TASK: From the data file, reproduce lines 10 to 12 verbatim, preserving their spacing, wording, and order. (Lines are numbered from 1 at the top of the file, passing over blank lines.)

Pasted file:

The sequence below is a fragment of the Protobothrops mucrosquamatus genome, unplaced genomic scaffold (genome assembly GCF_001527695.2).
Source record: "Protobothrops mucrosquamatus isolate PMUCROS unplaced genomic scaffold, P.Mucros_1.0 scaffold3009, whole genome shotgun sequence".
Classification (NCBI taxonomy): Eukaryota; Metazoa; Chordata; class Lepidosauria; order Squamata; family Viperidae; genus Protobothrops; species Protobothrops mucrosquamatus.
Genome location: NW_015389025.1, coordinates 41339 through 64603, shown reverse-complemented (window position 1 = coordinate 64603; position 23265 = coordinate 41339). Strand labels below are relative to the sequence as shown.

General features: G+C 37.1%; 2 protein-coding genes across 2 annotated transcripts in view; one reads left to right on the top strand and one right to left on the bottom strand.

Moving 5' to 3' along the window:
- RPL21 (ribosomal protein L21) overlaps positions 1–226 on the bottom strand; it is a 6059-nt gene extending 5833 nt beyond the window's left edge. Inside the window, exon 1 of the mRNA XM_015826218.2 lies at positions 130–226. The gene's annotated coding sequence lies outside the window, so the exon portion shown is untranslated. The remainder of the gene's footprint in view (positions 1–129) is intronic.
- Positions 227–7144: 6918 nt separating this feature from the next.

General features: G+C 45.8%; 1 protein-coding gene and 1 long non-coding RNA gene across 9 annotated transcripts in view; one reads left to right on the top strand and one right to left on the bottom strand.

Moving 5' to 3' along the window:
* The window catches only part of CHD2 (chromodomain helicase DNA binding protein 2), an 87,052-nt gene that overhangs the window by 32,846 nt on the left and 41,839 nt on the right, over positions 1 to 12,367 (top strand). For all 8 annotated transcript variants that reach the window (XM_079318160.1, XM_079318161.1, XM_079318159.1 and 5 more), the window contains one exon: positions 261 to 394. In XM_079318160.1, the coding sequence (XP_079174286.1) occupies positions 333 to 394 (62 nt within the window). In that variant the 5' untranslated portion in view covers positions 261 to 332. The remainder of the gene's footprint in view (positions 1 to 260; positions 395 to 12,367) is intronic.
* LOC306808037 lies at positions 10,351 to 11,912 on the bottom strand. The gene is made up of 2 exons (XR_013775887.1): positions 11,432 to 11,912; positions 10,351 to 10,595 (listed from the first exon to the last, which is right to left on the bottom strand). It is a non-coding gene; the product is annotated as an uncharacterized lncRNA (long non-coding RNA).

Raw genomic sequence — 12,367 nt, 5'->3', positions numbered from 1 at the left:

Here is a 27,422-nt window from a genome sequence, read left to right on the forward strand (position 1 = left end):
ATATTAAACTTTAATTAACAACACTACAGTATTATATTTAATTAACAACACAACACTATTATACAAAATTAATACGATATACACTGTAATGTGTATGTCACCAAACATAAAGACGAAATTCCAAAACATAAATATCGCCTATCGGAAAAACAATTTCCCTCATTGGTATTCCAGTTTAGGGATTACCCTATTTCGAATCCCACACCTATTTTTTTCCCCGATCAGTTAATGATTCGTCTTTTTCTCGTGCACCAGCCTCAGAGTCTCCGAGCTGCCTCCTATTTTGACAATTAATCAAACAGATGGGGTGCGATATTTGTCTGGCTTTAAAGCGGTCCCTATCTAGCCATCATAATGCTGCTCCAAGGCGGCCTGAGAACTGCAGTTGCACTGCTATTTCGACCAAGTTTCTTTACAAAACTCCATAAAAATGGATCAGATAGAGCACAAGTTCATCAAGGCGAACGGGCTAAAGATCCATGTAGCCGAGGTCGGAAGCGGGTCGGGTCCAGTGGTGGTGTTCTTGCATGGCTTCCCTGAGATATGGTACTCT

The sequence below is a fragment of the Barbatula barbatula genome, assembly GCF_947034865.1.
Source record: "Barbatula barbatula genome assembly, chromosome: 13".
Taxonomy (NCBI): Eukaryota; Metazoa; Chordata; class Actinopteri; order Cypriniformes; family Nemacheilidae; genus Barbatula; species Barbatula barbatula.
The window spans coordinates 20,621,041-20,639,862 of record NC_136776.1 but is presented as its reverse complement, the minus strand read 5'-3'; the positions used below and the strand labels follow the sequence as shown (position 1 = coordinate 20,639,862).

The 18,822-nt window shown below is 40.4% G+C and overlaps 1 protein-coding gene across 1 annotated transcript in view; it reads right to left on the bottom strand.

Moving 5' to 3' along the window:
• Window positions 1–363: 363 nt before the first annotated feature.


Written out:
Moving 5' to 3' along the window:
* The window catches only part of CHD2 (chromodomain helicase DNA binding protein 2), an 87,052-nt gene that overhangs the window by 32,846 nt on the left and 41,839 nt on the right, over positions 1 to 12,367 (top strand). For all 8 annotated transcript variants that reach the window (XM_079318160.1, XM_079318161.1, XM_079318159.1 and 5 more), the window contains one exon: positions 261 to 394. In XM_079318160.1, the coding sequence (XP_079174286.1) occupies positions 333 to 394 (62 nt within the window). In that variant the 5' untranslated portion in view covers positions 261 to 332. The remainder of the gene's footprint in view (positions 1 to 260; positions 395 to 12,367) is intronic.
* LOC306808037 lies at positions 10,351 to 11,912 on the bottom strand. The gene is made up of 2 exons (XR_013775887.1): positions 11,432 to 11,912; positions 10,351 to 10,595 (listed from the first exon to the last, which is right to left on the bottom strand). It is a non-coding gene; the product is annotated as an uncharacterized lncRNA (long non-coding RNA).